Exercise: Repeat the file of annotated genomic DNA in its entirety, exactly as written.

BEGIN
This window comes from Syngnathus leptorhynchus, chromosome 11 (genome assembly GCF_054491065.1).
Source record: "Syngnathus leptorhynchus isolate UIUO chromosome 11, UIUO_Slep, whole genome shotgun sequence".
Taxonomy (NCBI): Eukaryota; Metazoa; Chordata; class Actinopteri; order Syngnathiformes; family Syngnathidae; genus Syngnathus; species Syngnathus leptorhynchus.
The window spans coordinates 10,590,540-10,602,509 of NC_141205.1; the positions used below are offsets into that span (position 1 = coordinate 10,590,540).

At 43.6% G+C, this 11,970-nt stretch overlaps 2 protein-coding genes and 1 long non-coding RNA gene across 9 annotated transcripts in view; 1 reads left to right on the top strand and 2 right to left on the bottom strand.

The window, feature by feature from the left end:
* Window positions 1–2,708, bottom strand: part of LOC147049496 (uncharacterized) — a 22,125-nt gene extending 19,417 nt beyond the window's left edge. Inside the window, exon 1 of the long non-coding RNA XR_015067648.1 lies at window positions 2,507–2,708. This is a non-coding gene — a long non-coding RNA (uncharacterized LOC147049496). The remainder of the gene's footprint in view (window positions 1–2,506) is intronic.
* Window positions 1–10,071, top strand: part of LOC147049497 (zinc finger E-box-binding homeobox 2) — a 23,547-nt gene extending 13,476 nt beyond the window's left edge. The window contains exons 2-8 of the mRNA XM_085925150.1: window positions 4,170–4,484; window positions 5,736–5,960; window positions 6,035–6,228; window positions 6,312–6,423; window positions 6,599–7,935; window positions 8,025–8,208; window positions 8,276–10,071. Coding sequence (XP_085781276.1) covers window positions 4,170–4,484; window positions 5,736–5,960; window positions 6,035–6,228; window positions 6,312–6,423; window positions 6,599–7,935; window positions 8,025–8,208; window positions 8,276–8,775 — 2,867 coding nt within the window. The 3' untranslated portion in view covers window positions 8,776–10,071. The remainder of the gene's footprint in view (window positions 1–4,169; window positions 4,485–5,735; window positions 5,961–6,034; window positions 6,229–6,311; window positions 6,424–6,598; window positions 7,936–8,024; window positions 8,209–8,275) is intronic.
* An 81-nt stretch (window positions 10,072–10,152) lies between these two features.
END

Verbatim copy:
This window comes from Syngnathus leptorhynchus, chromosome 11 (genome assembly GCF_054491065.1).
Source record: "Syngnathus leptorhynchus isolate UIUO chromosome 11, UIUO_Slep, whole genome shotgun sequence".
Taxonomy (NCBI): Eukaryota; Metazoa; Chordata; class Actinopteri; order Syngnathiformes; family Syngnathidae; genus Syngnathus; species Syngnathus leptorhynchus.
The window spans coordinates 10,590,540-10,602,509 of NC_141205.1; the positions used below are offsets into that span (position 1 = coordinate 10,590,540).

At 43.6% G+C, this 11,970-nt stretch overlaps 2 protein-coding genes and 1 long non-coding RNA gene across 9 annotated transcripts in view; 1 reads left to right on the top strand and 2 right to left on the bottom strand.

The window, feature by feature from the left end:
* Window positions 1–2,708, bottom strand: part of LOC147049496 (uncharacterized) — a 22,125-nt gene extending 19,417 nt beyond the window's left edge. Inside the window, exon 1 of the long non-coding RNA XR_015067648.1 lies at window positions 2,507–2,708. This is a non-coding gene — a long non-coding RNA (uncharacterized LOC147049496). The remainder of the gene's footprint in view (window positions 1–2,506) is intronic.
* Window positions 1–10,071, top strand: part of LOC147049497 (zinc finger E-box-binding homeobox 2) — a 23,547-nt gene extending 13,476 nt beyond the window's left edge. The window contains exons 2-8 of the mRNA XM_085925150.1: window positions 4,170–4,484; window positions 5,736–5,960; window positions 6,035–6,228; window positions 6,312–6,423; window positions 6,599–7,935; window positions 8,025–8,208; window positions 8,276–10,071. Coding sequence (XP_085781276.1) covers window positions 4,170–4,484; window positions 5,736–5,960; window positions 6,035–6,228; window positions 6,312–6,423; window positions 6,599–7,935; window positions 8,025–8,208; window positions 8,276–8,775 — 2,867 coding nt within the window. The 3' untranslated portion in view covers window positions 8,776–10,071. The remainder of the gene's footprint in view (window positions 1–4,169; window positions 4,485–5,735; window positions 5,961–6,034; window positions 6,229–6,311; window positions 6,424–6,598; window positions 7,936–8,024; window positions 8,209–8,275) is intronic.
* An 81-nt stretch (window positions 10,072–10,152) lies between these two features.